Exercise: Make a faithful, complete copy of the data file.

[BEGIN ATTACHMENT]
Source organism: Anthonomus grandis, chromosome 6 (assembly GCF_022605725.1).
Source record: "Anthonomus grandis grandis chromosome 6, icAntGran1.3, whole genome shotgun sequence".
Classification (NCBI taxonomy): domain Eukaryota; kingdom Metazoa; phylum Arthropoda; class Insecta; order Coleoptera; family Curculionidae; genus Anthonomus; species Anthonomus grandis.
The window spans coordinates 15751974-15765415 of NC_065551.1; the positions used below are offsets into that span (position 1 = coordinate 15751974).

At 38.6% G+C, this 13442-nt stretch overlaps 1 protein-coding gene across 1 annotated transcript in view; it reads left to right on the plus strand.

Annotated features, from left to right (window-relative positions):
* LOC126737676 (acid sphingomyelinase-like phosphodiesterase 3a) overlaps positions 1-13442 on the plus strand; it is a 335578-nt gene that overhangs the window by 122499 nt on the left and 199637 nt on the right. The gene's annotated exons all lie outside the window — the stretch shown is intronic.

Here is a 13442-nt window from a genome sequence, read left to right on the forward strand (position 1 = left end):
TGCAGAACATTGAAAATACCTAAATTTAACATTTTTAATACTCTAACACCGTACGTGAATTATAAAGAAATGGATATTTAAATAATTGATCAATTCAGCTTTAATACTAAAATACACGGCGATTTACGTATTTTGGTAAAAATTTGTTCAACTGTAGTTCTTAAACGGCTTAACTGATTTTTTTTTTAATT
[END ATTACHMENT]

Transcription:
Source organism: Anthonomus grandis, chromosome 6 (assembly GCF_022605725.1).
Source record: "Anthonomus grandis grandis chromosome 6, icAntGran1.3, whole genome shotgun sequence".
Classification (NCBI taxonomy): domain Eukaryota; kingdom Metazoa; phylum Arthropoda; class Insecta; order Coleoptera; family Curculionidae; genus Anthonomus; species Anthonomus grandis.
The window spans coordinates 15751974-15765415 of NC_065551.1; the positions used below are offsets into that span (position 1 = coordinate 15751974).

At 38.6% G+C, this 13442-nt stretch overlaps 1 protein-coding gene across 1 annotated transcript in view; it reads left to right on the plus strand.

Annotated features, from left to right (window-relative positions):
* LOC126737676 (acid sphingomyelinase-like phosphodiesterase 3a) overlaps positions 1-13442 on the plus strand; it is a 335578-nt gene that overhangs the window by 122499 nt on the left and 199637 nt on the right. The gene's annotated exons all lie outside the window — the stretch shown is intronic.

Here is a 13442-nt window from a genome sequence, read left to right on the forward strand (position 1 = left end):
TGCAGAACATTGAAAATACCTAAATTTAACATTTTTAATACTCTAACACCGTACGTGAATTATAAAGAAATGGATATTTAAATAATTGATCAATTCAGCTTTAATACTAAAATACACGGCGATTTACGTATTTTGGTAAAAATTTGTTCAACTGTAGTTCTTAAACGGCTTAACTGATTTTTTTTTTAATT